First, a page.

James Gunn Says A Marvel And DC Crossover Has Been Discussed, But We're Not Holding Our Breath

We are well over 20 years into the superhero movie boom, with Sam Raimi's "Spider-Man" ensuring in 2002 that this whole comic book movie thing was more than just a little fad. But with movies like "Avengers: Endgame" and Zack Snyder's "Justice League" in the rearview mirror, one might wonder: How much bigger can these movies get? A crossover between Marvel and DC would certainly get the job done. But as unlikely as that may seem DC Studios co-head James Gunn says that idea has actually been discussed.

Gunn is gearing up for the release of "Guardians of the Galaxy Vol. 3," which will end his tenure as a director at Marvel Studios in favor of heading up the future of the DC Universe, kicking off with "Superman: Legacy" in 2025. In a recent conversation with Empire, the filmmaker was asked about a possible Marvel/DC crossover, given that he kind of has a foot in both camps. Here's what Gunn had to say about it:

"I'm certain that's more likely now that I'm in charge [at DC]. Who knows? That's many years away, though. I think we have to establish what we're doing [at DC] first. I would be lying to say that we haven't discussed it. But all discussions have been very, very light and fun."

I'll be the first to admit that sounds tentative at best. Maybe it's just Gunn shooting the s*** with Marvel Studios head honcho Kevin Feige, given his new job at DC. Maybe it's more than that. Maybe it's even less than that. But Gunn is right that, given his relationships with both studios, this does seem more possible than ever before. Still, that isn't saying much.

It's happened in the comics – could the movies be next?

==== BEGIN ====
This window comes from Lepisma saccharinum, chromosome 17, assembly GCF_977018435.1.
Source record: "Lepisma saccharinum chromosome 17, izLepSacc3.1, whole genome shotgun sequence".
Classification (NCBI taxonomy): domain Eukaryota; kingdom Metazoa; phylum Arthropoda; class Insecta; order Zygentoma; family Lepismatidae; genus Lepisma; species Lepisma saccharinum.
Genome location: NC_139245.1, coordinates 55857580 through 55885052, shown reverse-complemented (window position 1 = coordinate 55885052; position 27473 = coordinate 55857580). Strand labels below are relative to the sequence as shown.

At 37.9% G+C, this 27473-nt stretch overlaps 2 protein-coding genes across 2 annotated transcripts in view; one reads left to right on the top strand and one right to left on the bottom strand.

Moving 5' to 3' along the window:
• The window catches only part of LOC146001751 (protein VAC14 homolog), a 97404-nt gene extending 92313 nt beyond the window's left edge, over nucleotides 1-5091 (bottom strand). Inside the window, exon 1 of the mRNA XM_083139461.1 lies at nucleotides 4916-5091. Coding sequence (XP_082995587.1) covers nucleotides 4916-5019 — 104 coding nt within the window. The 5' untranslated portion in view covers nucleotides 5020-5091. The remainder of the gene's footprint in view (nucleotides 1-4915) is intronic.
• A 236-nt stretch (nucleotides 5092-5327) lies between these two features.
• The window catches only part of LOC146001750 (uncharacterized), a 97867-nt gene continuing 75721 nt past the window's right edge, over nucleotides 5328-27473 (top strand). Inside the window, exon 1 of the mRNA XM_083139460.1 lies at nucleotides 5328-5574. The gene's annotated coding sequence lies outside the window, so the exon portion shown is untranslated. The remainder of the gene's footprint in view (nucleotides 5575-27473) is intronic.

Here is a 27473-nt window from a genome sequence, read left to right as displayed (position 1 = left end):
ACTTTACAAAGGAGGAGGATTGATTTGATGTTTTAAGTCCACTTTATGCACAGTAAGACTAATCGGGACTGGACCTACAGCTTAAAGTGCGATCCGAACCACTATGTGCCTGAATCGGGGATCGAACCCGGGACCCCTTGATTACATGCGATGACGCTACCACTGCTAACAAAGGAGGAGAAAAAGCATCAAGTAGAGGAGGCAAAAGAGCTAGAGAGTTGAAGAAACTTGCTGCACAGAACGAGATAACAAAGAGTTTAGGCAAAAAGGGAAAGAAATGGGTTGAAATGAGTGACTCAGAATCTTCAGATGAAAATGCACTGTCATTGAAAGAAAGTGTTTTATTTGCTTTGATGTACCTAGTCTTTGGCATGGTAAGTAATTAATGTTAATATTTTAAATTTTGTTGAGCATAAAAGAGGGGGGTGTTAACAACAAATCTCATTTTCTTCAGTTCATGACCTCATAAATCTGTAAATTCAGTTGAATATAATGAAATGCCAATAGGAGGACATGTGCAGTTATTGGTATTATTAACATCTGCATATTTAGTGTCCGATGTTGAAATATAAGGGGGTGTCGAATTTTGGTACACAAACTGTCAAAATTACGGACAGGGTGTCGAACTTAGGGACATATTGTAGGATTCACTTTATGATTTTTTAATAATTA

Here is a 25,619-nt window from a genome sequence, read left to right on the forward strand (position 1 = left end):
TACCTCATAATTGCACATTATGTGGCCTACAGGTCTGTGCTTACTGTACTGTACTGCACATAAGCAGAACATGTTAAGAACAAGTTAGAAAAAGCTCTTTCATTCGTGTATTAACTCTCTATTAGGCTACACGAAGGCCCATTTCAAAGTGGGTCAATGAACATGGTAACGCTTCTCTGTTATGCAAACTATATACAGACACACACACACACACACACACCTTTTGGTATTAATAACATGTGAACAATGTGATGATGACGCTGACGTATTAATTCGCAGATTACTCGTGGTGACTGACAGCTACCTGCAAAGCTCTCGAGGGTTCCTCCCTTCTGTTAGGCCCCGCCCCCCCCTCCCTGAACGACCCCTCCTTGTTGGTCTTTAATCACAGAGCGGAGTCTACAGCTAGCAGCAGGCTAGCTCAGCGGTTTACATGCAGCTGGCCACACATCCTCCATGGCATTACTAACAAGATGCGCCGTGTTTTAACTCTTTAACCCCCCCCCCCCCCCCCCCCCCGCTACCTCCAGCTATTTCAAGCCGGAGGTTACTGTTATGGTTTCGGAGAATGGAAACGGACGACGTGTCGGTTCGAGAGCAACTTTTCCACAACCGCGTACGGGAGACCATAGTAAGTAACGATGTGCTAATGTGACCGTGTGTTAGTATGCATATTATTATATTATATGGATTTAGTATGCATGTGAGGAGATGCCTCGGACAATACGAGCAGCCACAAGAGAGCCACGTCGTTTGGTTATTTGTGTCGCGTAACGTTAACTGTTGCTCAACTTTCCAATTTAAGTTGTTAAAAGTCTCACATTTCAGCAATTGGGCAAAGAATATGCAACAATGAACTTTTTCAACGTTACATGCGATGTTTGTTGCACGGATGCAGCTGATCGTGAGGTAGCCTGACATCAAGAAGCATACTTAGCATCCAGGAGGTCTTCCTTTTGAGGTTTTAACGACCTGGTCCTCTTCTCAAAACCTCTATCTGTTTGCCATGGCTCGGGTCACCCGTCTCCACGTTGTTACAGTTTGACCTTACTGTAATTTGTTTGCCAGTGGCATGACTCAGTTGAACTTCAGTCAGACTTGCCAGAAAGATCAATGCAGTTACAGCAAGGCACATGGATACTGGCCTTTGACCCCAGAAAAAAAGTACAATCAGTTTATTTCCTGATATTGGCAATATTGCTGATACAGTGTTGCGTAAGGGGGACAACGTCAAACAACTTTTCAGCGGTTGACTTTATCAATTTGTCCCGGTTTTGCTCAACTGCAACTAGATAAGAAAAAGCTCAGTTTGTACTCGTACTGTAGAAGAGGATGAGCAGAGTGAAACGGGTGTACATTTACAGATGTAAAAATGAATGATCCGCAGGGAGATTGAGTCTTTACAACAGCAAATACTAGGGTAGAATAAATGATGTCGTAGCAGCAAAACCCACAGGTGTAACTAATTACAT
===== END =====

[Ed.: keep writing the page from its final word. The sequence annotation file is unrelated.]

For what it's worth, Marvel Comics and DC Comics have done a couple of huge crossovers on the page in the past, with 1976's "Superman vs. The Amazing Spider-Man" serving as the first example. There was also "DC vs. Marvel" in 1996, as well as the much-beloved "JLA/Avengers" in 2003. But even getting those books made was a herculean effort, with much bickering between both sides, litigating every last detail to make it happen. Much of this is laid out spectacularly in author Tucker Reed's novel "Slugfest," which later became a series on Roku.

On a much larger scale, could Disney and Warner Bros. actually come together to make something like this happen? Honestly, as it stands, it feels difficult to imagine. For one, the Marvel Cinematic Universe has been far more successful up to this point, having generated nearly $29 billion at the box office in 15 years. In that same span of time, DC has made less than $11 billion. But with blockbusters such as "Ant-Man and the Wasp: Quantumania" and "Shazam! Fury of the Gods" disappointing at the box office in recent months, there may be signs that audiences are not as big on superheroes as they were a handful of years ago.

If Gunn and DC Studios co-head Peter Safran managed to relaunch the DC Universe with a lot of success and things eventually seem a bit more equal, who knows? Stranger things have happened, that much is certain. Heck, Gunn turned a little-known comic featuring a trigger-happy raccoon and a talking tree into a multi-billion-dollar, global hit franchise. Maybe he can pull off the seemingly impossible in the years to come.

"Guardians of the Galaxy. Vol. 3" hits theaters on May 5, 2023.